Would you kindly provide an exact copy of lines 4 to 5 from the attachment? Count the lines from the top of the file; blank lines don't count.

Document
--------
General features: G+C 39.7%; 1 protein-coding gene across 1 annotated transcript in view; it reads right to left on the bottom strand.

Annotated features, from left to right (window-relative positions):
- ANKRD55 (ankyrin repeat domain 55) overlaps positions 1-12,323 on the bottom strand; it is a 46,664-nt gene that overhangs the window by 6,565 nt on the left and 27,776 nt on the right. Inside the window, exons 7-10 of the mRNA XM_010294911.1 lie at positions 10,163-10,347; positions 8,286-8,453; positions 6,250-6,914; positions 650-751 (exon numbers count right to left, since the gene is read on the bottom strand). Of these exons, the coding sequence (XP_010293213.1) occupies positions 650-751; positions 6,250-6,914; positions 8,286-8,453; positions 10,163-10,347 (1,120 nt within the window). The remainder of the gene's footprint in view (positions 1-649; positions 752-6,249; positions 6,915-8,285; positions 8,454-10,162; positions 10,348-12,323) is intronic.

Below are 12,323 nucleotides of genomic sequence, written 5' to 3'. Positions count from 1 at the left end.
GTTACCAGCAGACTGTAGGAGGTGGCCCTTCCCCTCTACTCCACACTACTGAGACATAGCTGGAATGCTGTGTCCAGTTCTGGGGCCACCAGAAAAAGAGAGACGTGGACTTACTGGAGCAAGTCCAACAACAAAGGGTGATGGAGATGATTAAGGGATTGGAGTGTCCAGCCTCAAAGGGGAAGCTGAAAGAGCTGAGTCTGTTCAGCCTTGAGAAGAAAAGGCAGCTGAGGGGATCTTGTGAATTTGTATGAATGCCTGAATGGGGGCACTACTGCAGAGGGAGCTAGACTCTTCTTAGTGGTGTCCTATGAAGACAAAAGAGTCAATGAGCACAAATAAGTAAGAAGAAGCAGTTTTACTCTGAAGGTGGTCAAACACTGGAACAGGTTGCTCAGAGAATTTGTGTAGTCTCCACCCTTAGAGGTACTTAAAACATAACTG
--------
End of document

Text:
Below are 12,323 nucleotides of genomic sequence, written 5' to 3'. Positions count from 1 at the left end.
GTTACCAGCAGACTGTAGGAGGTGGCCCTTCCCCTCTACTCCACACTACTGAGACATAGCTGGAATGCTGTGTCCAGTTCTGGGGCCACCAGAAAAAGAGAGACGTGGACTTACTGGAGCAAGTCCAACAACAAAGGGTGATGGAGATGATTAAGGGATTGGAGTGTCCAGCCTCAAAGGGGAAGCTGAAAGAGCTGAGTCTGTTCAGCCTTGAGAAGAAAAGGCAGCTGAGGGGATCTTGTGAATTTGTATGAATGCCTGAATGGGGGCACTACTGCAGAGGGAGCTAGACTCTTCTTAGTGGTGTCCTATGAAGACAAAAGAGTCAATGAGCACAAATAAGTAAGAAGAAGCAGTTTTACTCTGAAGGTGGTCAAACACTGGAACAGGTTGCTCAGAGAATTTGTGTAGTCTCCACCCTTAGAGGTACTTAAAACATAACTG